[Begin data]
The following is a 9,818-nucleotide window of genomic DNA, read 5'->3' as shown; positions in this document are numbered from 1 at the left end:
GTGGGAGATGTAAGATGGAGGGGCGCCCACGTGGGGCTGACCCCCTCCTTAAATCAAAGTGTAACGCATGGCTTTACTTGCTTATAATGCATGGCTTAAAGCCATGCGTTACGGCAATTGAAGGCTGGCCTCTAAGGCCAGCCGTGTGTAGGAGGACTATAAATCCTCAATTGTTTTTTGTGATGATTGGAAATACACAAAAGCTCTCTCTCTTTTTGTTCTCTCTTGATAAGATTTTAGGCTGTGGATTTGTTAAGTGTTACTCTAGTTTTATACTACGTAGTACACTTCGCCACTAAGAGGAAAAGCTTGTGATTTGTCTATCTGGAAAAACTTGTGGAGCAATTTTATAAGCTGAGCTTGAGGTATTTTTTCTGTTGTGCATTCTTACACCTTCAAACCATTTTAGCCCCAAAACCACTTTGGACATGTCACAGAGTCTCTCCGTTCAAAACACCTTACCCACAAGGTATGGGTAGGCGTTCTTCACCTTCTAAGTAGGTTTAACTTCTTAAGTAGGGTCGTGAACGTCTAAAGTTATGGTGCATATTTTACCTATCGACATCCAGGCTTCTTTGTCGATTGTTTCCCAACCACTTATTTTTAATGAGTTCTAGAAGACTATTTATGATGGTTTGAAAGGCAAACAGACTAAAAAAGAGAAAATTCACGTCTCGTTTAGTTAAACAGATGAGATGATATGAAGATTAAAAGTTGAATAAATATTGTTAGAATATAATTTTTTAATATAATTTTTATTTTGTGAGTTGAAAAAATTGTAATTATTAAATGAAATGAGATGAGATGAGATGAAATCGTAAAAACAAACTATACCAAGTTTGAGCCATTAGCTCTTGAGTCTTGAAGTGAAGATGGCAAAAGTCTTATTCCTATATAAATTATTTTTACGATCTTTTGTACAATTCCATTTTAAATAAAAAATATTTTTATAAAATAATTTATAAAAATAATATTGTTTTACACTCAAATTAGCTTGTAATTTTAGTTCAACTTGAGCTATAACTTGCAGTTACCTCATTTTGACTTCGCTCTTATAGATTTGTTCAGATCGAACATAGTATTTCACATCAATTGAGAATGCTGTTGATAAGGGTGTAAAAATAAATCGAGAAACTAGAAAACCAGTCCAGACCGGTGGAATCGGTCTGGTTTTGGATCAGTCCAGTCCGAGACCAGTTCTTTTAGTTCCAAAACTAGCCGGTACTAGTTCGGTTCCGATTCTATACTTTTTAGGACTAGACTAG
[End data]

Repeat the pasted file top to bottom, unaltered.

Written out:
The following is a 9,818-nucleotide window of genomic DNA, read 5'->3' as shown; positions in this document are numbered from 1 at the left end:
GTGGGAGATGTAAGATGGAGGGGCGCCCACGTGGGGCTGACCCCCTCCTTAAATCAAAGTGTAACGCATGGCTTTACTTGCTTATAATGCATGGCTTAAAGCCATGCGTTACGGCAATTGAAGGCTGGCCTCTAAGGCCAGCCGTGTGTAGGAGGACTATAAATCCTCAATTGTTTTTTGTGATGATTGGAAATACACAAAAGCTCTCTCTCTTTTTGTTCTCTCTTGATAAGATTTTAGGCTGTGGATTTGTTAAGTGTTACTCTAGTTTTATACTACGTAGTACACTTCGCCACTAAGAGGAAAAGCTTGTGATTTGTCTATCTGGAAAAACTTGTGGAGCAATTTTATAAGCTGAGCTTGAGGTATTTTTTCTGTTGTGCATTCTTACACCTTCAAACCATTTTAGCCCCAAAACCACTTTGGACATGTCACAGAGTCTCTCCGTTCAAAACACCTTACCCACAAGGTATGGGTAGGCGTTCTTCACCTTCTAAGTAGGTTTAACTTCTTAAGTAGGGTCGTGAACGTCTAAAGTTATGGTGCATATTTTACCTATCGACATCCAGGCTTCTTTGTCGATTGTTTCCCAACCACTTATTTTTAATGAGTTCTAGAAGACTATTTATGATGGTTTGAAAGGCAAACAGACTAAAAAAGAGAAAATTCACGTCTCGTTTAGTTAAACAGATGAGATGATATGAAGATTAAAAGTTGAATAAATATTGTTAGAATATAATTTTTTAATATAATTTTTATTTTGTGAGTTGAAAAAATTGTAATTATTAAATGAAATGAGATGAGATGAGATGAAATCGTAAAAACAAACTATACCAAGTTTGAGCCATTAGCTCTTGAGTCTTGAAGTGAAGATGGCAAAAGTCTTATTCCTATATAAATTATTTTTACGATCTTTTGTACAATTCCATTTTAAATAAAAAATATTTTTATAAAATAATTTATAAAAATAATATTGTTTTACACTCAAATTAGCTTGTAATTTTAGTTCAACTTGAGCTATAACTTGCAGTTACCTCATTTTGACTTCGCTCTTATAGATTTGTTCAGATCGAACATAGTATTTCACATCAATTGAGAATGCTGTTGATAAGGGTGTAAAAATAAATCGAGAAACTAGAAAACCAGTCCAGACCGGTGGAATCGGTCTGGTTTTGGATCAGTCCAGTCCGAGACCAGTTCTTTTAGTTCCAAAACTAGCCGGTACTAGTTCGGTTCCGATTCTATACTTTTTAGGACTAGACTAG